Justice White noted in his reasoning that "the guiding principle is that a liquidator must be independent and be seen to be independent"8 and that an appearance of bias arising by association is a recognised category of disqualification.9 He concluded that there was in this case a conflict which was more than theoretical between the interest of the firm in not jeopardising the prospect of further remunerative referrals from the Mawson Group, and the proper discharge of their duties as liquidators of the Companies.

Justice White formed the view that a reasonable fair-minded observer would perceive this conflict.10 He also found that a reasonable fair-minded observer might reasonably apprehend that, because of the liquidators' interest in not jeopardising future income, they might not discharge their duties with independence and impartiality.11

As a result, the Full Court found it had no alternative but to remove the liquidators. The final order was published on 29 July 2014, stating that the liquidators were removed and replacement liquidators appointed. Costs were awarded against the liquidators and the Companies.

How Will this Affect You?

ARITA has responded to the decision of the Full Court by inserting a new s 6.6.1 into the Code, which requires insolvency practitioners to disclose in the DIRRI the referring entity and practitioner's reasons why the relationship with the referrer does not result in a conflict of interest or duty.

Practically, the Code requirement for declaring referral relationships in the DIRRI does not make it any clearer whether such a relationship gives rise to an 'apprehension of bias'. That will still be a matter of fact, which may be subject to consideration of the court where it is in contention. While the referral relationship may weaken the practitioner's appearance of independence, there will still be a test of whether a reasonable fair-minded observer would perceive there to be a conflict as a result.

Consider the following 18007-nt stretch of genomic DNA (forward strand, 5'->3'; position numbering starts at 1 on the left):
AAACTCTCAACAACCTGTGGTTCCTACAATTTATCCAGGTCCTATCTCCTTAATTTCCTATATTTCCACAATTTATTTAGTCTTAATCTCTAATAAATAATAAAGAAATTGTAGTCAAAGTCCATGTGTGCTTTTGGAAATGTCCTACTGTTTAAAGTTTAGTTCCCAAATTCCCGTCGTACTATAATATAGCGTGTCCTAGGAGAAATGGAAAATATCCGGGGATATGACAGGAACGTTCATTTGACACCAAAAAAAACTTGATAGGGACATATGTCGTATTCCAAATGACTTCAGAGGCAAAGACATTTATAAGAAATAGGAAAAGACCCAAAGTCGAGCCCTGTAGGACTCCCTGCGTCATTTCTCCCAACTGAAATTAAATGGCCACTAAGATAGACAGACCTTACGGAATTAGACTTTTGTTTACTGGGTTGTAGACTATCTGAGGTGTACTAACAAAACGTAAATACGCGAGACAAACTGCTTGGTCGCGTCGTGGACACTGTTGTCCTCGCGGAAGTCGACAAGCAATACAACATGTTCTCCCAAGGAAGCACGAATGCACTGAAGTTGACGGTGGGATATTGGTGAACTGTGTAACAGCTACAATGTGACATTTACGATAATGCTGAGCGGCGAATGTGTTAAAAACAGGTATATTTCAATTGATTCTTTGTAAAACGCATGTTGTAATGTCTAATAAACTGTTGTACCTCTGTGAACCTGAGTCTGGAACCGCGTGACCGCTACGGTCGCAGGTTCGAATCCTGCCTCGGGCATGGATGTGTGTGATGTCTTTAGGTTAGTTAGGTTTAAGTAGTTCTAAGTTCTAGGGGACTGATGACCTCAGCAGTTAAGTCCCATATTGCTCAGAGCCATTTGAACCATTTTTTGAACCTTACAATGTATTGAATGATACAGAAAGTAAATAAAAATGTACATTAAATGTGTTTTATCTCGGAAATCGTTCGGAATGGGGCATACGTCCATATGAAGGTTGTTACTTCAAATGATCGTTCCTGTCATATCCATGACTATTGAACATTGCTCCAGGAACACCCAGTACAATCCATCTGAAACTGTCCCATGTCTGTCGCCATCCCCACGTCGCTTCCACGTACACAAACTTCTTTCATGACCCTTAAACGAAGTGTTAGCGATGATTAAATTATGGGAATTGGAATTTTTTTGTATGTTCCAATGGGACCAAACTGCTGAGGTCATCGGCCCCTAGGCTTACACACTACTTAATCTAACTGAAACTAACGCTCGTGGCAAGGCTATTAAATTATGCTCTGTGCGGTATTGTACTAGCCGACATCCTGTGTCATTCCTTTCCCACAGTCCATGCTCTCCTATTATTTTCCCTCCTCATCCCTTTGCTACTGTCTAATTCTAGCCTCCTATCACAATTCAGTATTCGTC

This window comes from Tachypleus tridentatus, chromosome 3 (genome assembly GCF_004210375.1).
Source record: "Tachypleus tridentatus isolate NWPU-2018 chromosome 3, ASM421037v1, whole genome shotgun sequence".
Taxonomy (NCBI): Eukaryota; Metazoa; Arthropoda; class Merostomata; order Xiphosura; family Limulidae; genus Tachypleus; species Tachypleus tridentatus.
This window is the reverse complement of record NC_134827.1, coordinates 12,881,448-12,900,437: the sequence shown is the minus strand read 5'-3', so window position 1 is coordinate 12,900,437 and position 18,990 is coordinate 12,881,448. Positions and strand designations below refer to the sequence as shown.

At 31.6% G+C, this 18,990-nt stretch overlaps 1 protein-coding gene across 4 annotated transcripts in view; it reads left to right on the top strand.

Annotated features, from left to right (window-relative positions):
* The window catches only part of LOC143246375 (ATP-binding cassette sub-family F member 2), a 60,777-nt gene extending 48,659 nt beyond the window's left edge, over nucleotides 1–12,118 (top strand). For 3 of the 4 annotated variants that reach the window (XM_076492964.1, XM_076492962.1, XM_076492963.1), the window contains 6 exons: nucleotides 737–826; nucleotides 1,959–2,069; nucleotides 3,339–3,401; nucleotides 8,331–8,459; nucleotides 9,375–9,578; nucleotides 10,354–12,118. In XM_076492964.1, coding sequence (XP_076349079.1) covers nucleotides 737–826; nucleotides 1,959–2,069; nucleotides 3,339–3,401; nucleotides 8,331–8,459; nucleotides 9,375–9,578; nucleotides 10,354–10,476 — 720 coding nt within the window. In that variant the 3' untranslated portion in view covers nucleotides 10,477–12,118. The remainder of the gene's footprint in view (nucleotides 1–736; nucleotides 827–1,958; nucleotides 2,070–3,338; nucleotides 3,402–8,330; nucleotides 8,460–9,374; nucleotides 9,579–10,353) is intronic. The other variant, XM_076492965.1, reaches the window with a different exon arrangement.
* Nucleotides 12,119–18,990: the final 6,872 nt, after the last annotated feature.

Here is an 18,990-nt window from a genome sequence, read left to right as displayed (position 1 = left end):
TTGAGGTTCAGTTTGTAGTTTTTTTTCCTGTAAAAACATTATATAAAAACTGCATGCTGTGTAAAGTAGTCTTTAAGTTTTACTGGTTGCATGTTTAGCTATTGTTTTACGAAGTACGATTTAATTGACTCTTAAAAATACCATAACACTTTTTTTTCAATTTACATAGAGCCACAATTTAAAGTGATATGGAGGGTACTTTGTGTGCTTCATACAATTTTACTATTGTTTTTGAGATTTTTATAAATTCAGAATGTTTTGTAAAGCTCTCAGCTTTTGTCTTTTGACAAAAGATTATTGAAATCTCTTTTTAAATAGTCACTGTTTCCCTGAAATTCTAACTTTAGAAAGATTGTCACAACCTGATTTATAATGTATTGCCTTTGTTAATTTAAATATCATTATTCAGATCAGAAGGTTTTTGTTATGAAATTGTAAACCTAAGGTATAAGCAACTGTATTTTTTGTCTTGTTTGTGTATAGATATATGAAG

This case and the subsequent changes to the Code by ARITA reinforce the fact that insolvency practitioners should not only be independent but be seen to be independent. If practitioners have any doubt, it is best not to take on the appointment or if challenged, consider resigning. While the Full Court did not go as far as ASIC wanted it to do, administrators and liquidators will have to examine their relationships to ensure that there will be no appearance or real apprehension of bias.  

[1] Australia Securities and Investment Commission v Franking (liquidator), in the matter of Walton Constructions Pty Ltd [2014] FCAFC 85 at 57. 
[2] Australia Securities and Investment Commission v Franking (liquidator), in the matter of Walton Constructions Pty Ltd (in liq) [2014] FCA 68 at 17. 
[3] Australia Securities and Investment Commission v Franking (liquidator), in the matter of Walton Constructions Pty Ltd (in liq) [2014] FCA 68 at 18. 
[4] Australia Securities and Investment Commission v Franking (liquidator), in the matter of Walton Constructions Pty Ltd (in liq) [2014] FCA 68 at 11. 
[5] Australia Securities and Investment Commission v Franking (liquidator), in the matter of Walton Constructions Pty Ltd (in liq) [2014] FCA 68 at 21. 
[6] Ebner v Official Trustee in Bankruptcy [2000] HCA 63 at 6. 
[7] Australia Securities and Investment Commission v Franking (liquidator), in the matter of Walton Constructions Pty Ltd [2014] FCAFC 85 at 34.
[8] Re Queensland Stations Pty Ltd (In Liq) [1991] FCA 469. 
[9] Australia Securities and Investment Commission v Franking (liquidator), in the matter of Walton Constructions Pty Ltd [2014] FCAFC 85 at 57. 
[10] Australia Securities and Investment Commission v Franking (liquidator), in the matter of Walton Constructions Pty Ltd [2014] FCAFC 85 at 124.
[11] Australia Securities and Investment Commission v Franking (liquidator), in the matter of Walton Constructions Pty Ltd [2014] FCAFC 85 at 125.

DISCLAIMER: Because of the generality of this update, the information provided herein may not be applicable in all situations and should not be acted upon without specific legal advice based on particular situations.

© K&L Gates LLP | Attorney Advertising

Written by:

K&L Gates LLP

K&L Gates LLP on:

Readers' Choice 2017
Reporters on Deadline

"My best business intelligence, in one easy email…"

Your first step to building a free, personalized, morning email brief covering pertinent authors and topics on JD Supra:
Sign up using*

Already signed up? Log in here

*By using the service, you signify your acceptance of JD Supra's Privacy Policy.
Custom Email Digest
Privacy Policy (Updated: October 8, 2015):

JD Supra provides users with access to its legal industry publishing services (the "Service") through its website (the "Website") as well as through other sources. Our policies with regard to data collection and use of personal information of users of the Service, regardless of the manner in which users access the Service, and visitors to the Website are set forth in this statement ("Policy"). By using the Service, you signify your acceptance of this Policy.

Information Collection and Use by JD Supra